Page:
TB: The title track ‘Gold Rush Kid’ represents a character for yourself – is this version an idealised version of yourself, or one you feel is a direct representation of where you are now? 

GE: We just played the Radio 1 Big Weekend last weekend, and it was our first big festival in three years. There is a bit of character involved with getting on stage, and I was very aware of that as I was walking out onto the stage and trying to figure out how I would act. But I felt far more myself this time around than I ever have. And I watched the set back last night to see how I looked and sounded, and I was aware that I was kind of moving around less than on the record before. I used to be quite manic onstage, and there was less of that. So I think this whole ‘Gold Rush Kid’ thing is probably more accurate than I thought. To be honest, I thought I was plotting this character I could lean into to protect myself from promoting the record, but I don’t think that’s true. Although it’s got the cartoonish name, and there is something fantastical about it, I actually think what I relate to about it is really simple.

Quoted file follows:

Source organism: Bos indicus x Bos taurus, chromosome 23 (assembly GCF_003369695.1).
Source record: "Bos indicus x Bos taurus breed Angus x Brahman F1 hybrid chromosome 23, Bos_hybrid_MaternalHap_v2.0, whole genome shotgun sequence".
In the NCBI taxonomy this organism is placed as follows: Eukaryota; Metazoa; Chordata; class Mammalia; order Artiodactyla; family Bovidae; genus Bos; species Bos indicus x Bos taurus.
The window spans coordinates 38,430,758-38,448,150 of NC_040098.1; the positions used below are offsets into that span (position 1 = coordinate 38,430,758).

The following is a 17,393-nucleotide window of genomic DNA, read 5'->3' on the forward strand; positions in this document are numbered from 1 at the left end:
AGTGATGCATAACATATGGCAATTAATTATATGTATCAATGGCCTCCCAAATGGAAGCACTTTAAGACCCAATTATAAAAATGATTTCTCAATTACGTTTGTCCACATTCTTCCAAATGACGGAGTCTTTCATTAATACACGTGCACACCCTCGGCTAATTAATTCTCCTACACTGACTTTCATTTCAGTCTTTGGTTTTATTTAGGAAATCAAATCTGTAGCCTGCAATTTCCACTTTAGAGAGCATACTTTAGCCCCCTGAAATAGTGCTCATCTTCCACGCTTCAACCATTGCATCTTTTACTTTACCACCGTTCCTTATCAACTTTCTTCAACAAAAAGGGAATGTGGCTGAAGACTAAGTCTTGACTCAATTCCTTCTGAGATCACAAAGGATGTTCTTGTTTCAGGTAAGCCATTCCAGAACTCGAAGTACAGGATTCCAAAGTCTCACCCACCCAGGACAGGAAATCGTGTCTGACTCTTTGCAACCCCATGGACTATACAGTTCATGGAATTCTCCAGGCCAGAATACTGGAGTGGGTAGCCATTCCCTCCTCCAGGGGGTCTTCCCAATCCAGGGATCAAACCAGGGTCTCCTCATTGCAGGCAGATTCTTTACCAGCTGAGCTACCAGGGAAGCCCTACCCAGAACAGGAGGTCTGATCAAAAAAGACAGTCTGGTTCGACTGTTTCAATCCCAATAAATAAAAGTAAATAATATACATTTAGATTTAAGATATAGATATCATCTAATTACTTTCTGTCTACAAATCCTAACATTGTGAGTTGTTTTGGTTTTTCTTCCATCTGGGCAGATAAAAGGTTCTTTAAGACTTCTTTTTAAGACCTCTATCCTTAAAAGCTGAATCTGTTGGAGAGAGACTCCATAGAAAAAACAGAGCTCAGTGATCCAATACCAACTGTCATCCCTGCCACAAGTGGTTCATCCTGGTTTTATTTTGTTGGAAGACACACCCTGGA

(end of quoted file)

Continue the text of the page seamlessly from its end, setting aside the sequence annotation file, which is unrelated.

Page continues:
TB: Is this the closest we will get to a self-titled album then? 

GE: Probably! For me at least, the experience of all three albums has been “oh shit, there is no album name yet” and then one day I’m like “oh, that’s it!”. I can’t imagine ever calling an album just my name. So I think this will be the closest *laughs*. 

TB: Something I loved about the song ‘Don’t Give Up’ was the simplicity of the chorus just being “don’t give up”. When you were writing this song, why did you feel like the most important stylistic decision for this song was to be direct and not take away from that beautiful messaging?

GE: I tried to do it a few times on the record where I just held myself accountable for the amount of chaff I was writing. I tend to get really poetic, and especially during the first few lockdowns I had to keep reminding myself to break out of that and actually find what I wanted to say. There’s a song called ‘Sweetest Human Being Alive’ on the album, and that’s the same. There is this feeling you want to tap into but then the tradition of songwriting gets in the way. I had to find a way to feel okay to say what I really wanted to say out loud first, and see if it felt comfortable to say it, and then find a way to sing it. 

TB: ‘Dance All Over Me’ feels like a George Ezra take on an arena dance-pop song, and is a little bit reminiscent of Mark Ronson and Miley Cyrus’, ‘Nothing Breaks Like A Heart’. What were some of your references and inspirations for this track?

GE: That was a song that was resurrected from a pile of forgotten demo’s after I had a conversation with the label where they said “I think you’re missing a song”. That conversation has actually happened with all three of my albums now, and if it wasn’t for that conversation on the last record then I wouldn’t have written ‘Shotgun’.